They didn't specify what a long time was. But she stayed out for nine months. And at that time I was still working. And it was that particular incident that made me realize that I was going to have to take an early retirement so that we can stay together. And so when she finished that nine months, she flew to Canada, and I took early retirement from my job. I was 61 at the time. I would have worked for several more years. But I took an early retirement. My last workday was April 30th of 2009. And I drove to Canada and met Karen. And then we spent some time in Canada and then came back into the United States and they let her in.

And so she's been going, you know, on that same six month cycle for the last two years. And we're at the point now where we're really concerned that they might not let her back in. And, we know that we're, you know, we're public. We're not hiding. And we know that writing a book, you know, might make it impossible for us to be here. We may even have to leave America. We just don't know exactly what's going to happen.

MK: So when you been in Canada, has the reaction been much better compared to what you've gotten from the U.S.?

Judy: Well, I'll tell you, I drove my car, so we had a California license plate on the car, and as we went east across Canada people would remark that it was a California license. And we would tell them why we were there. And they were shocked, you know, they couldn't understand that people in British Columbia, and Saskatchewan, and Alberta and I don't know, what the next one? Ontario? I think? Manitoba, whatever they are, you know, they were shocked. They couldn't believe it. And I know that there are a lot of bi-national couples that have moved to Canada. There's a particularly large community in Vancouver, BC. And it's the same as when we we're in Europe. When we're being royal ex-pats in Europe for six months. People just can't understand that the United States seems so backward.

MK: That's true. Back to the book here. You said that you had spoken to 15 other couples.

Judy: Yeah. I think that's the number. What I tried to do is find examples of each way that the situation, you know, plays out. And I think I covered all the bases. You know people can stay together here and either one of them is out of status, or undocumented, and then they face, you know, being found and the non citizen being deported. Or they could leave the country together. Or they can do what we're doing, which I call Yo-Yo People, you know, back and forth, back and forth. They can break up or they can never really get their relationship off the ground. So, you know, it's very sad, no matter how it plays out it's very sad because it's a very human, you know, situation to want to be with someone you love and something other than your own actions are involved in the process. And you're literally torn apart by American law.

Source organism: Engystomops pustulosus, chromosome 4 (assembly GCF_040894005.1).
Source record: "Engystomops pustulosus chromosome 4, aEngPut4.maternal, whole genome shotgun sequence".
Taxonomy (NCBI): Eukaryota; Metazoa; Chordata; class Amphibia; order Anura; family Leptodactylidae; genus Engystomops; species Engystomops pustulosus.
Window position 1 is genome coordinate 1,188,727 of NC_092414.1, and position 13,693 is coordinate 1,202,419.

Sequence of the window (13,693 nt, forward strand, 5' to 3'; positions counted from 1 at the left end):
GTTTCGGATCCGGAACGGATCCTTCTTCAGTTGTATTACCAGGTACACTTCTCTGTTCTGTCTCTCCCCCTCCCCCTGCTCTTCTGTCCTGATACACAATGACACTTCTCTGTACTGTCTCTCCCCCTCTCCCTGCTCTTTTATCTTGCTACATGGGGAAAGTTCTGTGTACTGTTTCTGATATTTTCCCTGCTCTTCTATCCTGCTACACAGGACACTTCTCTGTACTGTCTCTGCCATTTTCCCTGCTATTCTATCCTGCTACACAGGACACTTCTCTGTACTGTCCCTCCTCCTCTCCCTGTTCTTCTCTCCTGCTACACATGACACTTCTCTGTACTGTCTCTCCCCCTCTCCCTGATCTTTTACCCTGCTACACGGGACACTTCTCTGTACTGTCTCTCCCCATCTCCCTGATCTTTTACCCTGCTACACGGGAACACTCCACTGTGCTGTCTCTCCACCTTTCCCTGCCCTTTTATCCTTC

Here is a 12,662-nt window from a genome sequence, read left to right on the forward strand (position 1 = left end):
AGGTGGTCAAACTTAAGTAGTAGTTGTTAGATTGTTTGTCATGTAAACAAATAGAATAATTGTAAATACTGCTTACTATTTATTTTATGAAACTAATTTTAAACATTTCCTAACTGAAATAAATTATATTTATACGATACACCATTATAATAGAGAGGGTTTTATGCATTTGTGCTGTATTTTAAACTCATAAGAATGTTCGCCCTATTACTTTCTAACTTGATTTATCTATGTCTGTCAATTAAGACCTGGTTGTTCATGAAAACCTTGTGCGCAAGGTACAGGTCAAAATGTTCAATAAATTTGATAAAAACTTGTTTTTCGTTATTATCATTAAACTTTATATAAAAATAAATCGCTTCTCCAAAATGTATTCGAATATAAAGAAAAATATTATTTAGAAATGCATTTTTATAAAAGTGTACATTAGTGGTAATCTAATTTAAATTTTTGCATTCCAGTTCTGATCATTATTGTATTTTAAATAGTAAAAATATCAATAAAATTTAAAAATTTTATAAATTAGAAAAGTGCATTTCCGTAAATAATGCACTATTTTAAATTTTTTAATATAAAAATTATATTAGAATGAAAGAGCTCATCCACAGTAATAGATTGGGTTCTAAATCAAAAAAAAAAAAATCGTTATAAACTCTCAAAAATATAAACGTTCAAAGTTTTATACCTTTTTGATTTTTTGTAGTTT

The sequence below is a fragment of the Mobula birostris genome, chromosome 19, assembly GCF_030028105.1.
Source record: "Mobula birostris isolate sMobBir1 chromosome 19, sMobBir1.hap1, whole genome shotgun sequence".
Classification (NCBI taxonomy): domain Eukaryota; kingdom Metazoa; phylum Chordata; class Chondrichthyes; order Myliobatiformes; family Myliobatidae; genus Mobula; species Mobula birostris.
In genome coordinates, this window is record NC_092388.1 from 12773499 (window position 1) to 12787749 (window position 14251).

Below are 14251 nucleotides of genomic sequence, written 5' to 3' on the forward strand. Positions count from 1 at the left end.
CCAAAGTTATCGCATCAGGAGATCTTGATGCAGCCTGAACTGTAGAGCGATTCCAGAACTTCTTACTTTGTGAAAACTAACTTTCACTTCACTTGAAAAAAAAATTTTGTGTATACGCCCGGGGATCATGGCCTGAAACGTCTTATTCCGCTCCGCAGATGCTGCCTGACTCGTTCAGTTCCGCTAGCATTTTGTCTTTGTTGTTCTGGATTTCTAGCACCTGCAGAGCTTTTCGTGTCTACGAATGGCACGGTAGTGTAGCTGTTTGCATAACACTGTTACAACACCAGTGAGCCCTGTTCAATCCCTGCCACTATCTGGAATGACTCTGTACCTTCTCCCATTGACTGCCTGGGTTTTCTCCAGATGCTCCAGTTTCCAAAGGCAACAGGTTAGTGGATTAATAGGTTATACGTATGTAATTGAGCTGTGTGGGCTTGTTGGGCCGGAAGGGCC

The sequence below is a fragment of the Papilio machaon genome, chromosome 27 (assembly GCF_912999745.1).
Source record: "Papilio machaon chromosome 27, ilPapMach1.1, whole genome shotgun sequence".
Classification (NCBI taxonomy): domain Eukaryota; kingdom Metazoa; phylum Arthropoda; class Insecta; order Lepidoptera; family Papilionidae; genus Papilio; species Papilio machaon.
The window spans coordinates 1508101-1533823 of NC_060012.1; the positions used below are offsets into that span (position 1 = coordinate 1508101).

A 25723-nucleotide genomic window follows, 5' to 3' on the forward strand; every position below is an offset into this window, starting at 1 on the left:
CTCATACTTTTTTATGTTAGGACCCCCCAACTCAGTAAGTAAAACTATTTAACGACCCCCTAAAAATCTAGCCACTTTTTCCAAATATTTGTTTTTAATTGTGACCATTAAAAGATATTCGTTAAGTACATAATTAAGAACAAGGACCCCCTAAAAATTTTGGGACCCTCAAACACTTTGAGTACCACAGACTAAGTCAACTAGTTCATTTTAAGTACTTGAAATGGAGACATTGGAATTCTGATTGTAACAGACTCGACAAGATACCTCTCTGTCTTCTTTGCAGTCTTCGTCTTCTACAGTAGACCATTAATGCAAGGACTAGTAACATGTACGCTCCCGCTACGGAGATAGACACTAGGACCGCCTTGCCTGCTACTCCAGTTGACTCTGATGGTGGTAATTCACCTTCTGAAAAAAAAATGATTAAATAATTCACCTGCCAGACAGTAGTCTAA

MK: Now is there anybody, out of the other couples that are in the book, was there any particular couple that really stood out for you?

Judy: Well, there's two couples. Well, actually there's three couples that I think have the worst scenarios. One is a family with two teen aged sons, twin sons, that live in the San Francisco Bay area. And the one mother was actually shot and survived, but her mother and sister were killed, and a cousin in the Philippines. And so she applied for asylum here. She came to America on a trip with her father, and she met and fell in love with her wife. They've been here, they married, they had children. And her asylum case didn't happen. But the lawyer that she had apparently didn't tell her. And so one day, you know, ICE people came to the house and dragged her away in handcuffs. They were going to deport here. And so Assemblywoman Jackie Spear, and California Senator, Diane Feinstein created special legislation to keep her here. But that's only good for the two year term of Congress. She's just had a second law passed to keep her here. But she's not safe. You know, it's not permanent.

MK: Well, I think I turned right to that page. Is that Shirley and Jay?

Judy: Shirley and Jay. And the twins. Another couple left the country years ago and they are permanently living as contemporary nomads. And that's Tony and Thomas.

MK: Absolutely. That's the next Chapter, which is chapter 16.

Judy: Yeah. And you know, they tried to move here. They stayed here as long as they could. Then they went to Germany where Thomas is originally from, and it just didn't work for them. And Thomas, who is native German, faced terrible employment discrimination there. So they decided to pack up and just be nomads until they decide, you know, what they're going to do. But I've heard recently that they're so hurt by the United States that they may not return, even though that's what they, you know, said they wanted to do. And I don't blame them. I mean, look at what they've gone through. Then the other couple, Emilio and Tim, well, his name is Roy, but he goes by Tim. They both have HIV.